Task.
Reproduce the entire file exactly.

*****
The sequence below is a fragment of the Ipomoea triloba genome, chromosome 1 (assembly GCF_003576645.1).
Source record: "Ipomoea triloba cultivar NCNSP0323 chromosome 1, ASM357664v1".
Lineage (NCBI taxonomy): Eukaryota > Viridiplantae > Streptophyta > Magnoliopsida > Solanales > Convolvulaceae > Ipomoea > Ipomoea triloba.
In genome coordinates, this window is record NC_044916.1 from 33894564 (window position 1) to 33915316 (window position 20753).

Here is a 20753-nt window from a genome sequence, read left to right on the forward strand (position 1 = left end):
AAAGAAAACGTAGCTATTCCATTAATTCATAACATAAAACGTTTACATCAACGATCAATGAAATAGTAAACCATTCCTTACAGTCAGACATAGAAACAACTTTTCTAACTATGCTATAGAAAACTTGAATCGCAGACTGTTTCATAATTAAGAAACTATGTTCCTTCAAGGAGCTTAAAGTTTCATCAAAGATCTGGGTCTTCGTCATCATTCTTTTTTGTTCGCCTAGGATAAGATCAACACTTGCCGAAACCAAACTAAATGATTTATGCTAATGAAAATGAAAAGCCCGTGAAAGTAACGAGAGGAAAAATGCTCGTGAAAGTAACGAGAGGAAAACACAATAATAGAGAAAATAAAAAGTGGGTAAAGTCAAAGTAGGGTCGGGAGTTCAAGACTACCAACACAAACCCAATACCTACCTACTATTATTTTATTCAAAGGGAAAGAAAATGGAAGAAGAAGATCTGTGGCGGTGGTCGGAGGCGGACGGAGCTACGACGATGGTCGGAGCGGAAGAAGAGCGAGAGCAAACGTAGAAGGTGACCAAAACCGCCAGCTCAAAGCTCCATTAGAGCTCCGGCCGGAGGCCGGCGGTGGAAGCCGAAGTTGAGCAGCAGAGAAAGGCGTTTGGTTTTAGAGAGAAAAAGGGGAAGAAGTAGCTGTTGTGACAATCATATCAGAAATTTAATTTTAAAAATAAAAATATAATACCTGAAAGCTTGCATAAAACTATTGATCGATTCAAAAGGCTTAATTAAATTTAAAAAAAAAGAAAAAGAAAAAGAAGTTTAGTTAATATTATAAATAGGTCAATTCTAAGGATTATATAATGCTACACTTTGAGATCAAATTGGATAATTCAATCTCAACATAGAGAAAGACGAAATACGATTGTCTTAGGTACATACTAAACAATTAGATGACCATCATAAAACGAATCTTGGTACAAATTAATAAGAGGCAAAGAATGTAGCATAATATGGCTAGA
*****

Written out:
The sequence below is a fragment of the Ipomoea triloba genome, chromosome 1 (assembly GCF_003576645.1).
Source record: "Ipomoea triloba cultivar NCNSP0323 chromosome 1, ASM357664v1".
Lineage (NCBI taxonomy): Eukaryota > Viridiplantae > Streptophyta > Magnoliopsida > Solanales > Convolvulaceae > Ipomoea > Ipomoea triloba.
In genome coordinates, this window is record NC_044916.1 from 33894564 (window position 1) to 33915316 (window position 20753).

Here is a 20753-nt window from a genome sequence, read left to right on the forward strand (position 1 = left end):
AAAGAAAACGTAGCTATTCCATTAATTCATAACATAAAACGTTTACATCAACGATCAATGAAATAGTAAACCATTCCTTACAGTCAGACATAGAAACAACTTTTCTAACTATGCTATAGAAAACTTGAATCGCAGACTGTTTCATAATTAAGAAACTATGTTCCTTCAAGGAGCTTAAAGTTTCATCAAAGATCTGGGTCTTCGTCATCATTCTTTTTTGTTCGCCTAGGATAAGATCAACACTTGCCGAAACCAAACTAAATGATTTATGCTAATGAAAATGAAAAGCCCGTGAAAGTAACGAGAGGAAAAATGCTCGTGAAAGTAACGAGAGGAAAACACAATAATAGAGAAAATAAAAAGTGGGTAAAGTCAAAGTAGGGTCGGGAGTTCAAGACTACCAACACAAACCCAATACCTACCTACTATTATTTTATTCAAAGGGAAAGAAAATGGAAGAAGAAGATCTGTGGCGGTGGTCGGAGGCGGACGGAGCTACGACGATGGTCGGAGCGGAAGAAGAGCGAGAGCAAACGTAGAAGGTGACCAAAACCGCCAGCTCAAAGCTCCATTAGAGCTCCGGCCGGAGGCCGGCGGTGGAAGCCGAAGTTGAGCAGCAGAGAAAGGCGTTTGGTTTTAGAGAGAAAAAGGGGAAGAAGTAGCTGTTGTGACAATCATATCAGAAATTTAATTTTAAAAATAAAAATATAATACCTGAAAGCTTGCATAAAACTATTGATCGATTCAAAAGGCTTAATTAAATTTAAAAAAAAAGAAAAAGAAAAAGAAGTTTAGTTAATATTATAAATAGGTCAATTCTAAGGATTATATAATGCTACACTTTGAGATCAAATTGGATAATTCAATCTCAACATAGAGAAAGACGAAATACGATTGTCTTAGGTACATACTAAACAATTAGATGACCATCATAAAACGAATCTTGGTACAAATTAATAAGAGGCAAAGAATGTAGCATAATATGGCTAGA